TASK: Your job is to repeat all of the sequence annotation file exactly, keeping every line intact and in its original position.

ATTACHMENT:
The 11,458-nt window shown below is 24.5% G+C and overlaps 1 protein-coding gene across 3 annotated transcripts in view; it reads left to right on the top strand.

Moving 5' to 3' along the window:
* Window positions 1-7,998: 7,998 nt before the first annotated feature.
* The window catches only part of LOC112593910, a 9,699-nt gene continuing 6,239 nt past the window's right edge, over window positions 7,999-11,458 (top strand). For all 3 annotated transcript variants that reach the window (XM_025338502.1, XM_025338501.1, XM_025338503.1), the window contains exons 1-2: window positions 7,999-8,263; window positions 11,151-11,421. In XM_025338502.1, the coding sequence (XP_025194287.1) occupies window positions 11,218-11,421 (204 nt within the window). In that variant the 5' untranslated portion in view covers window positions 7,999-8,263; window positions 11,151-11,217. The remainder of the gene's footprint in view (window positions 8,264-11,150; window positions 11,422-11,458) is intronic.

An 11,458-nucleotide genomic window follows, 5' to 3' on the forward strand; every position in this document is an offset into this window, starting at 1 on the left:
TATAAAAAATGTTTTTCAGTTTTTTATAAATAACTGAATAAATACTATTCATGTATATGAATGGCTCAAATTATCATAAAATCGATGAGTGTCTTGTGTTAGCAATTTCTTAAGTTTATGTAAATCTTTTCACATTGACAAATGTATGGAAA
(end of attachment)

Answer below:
The 11,458-nt window shown below is 24.5% G+C and overlaps 1 protein-coding gene across 3 annotated transcripts in view; it reads left to right on the top strand.

Moving 5' to 3' along the window:
* Window positions 1-7,998: 7,998 nt before the first annotated feature.
* The window catches only part of LOC112593910, a 9,699-nt gene continuing 6,239 nt past the window's right edge, over window positions 7,999-11,458 (top strand). For all 3 annotated transcript variants that reach the window (XM_025338502.1, XM_025338501.1, XM_025338503.1), the window contains exons 1-2: window positions 7,999-8,263; window positions 11,151-11,421. In XM_025338502.1, the coding sequence (XP_025194287.1) occupies window positions 11,218-11,421 (204 nt within the window). In that variant the 5' untranslated portion in view covers window positions 7,999-8,263; window positions 11,151-11,217. The remainder of the gene's footprint in view (window positions 8,264-11,150; window positions 11,422-11,458) is intronic.

An 11,458-nucleotide genomic window follows, 5' to 3' on the forward strand; every position in this document is an offset into this window, starting at 1 on the left:
TATAAAAAATGTTTTTCAGTTTTTTATAAATAACTGAATAAATACTATTCATGTATATGAATGGCTCAAATTATCATAAAATCGATGAGTGTCTTGTGTTAGCAATTTCTTAAGTTTATGTAAATCTTTTCACATTGACAAATGTATGGAAA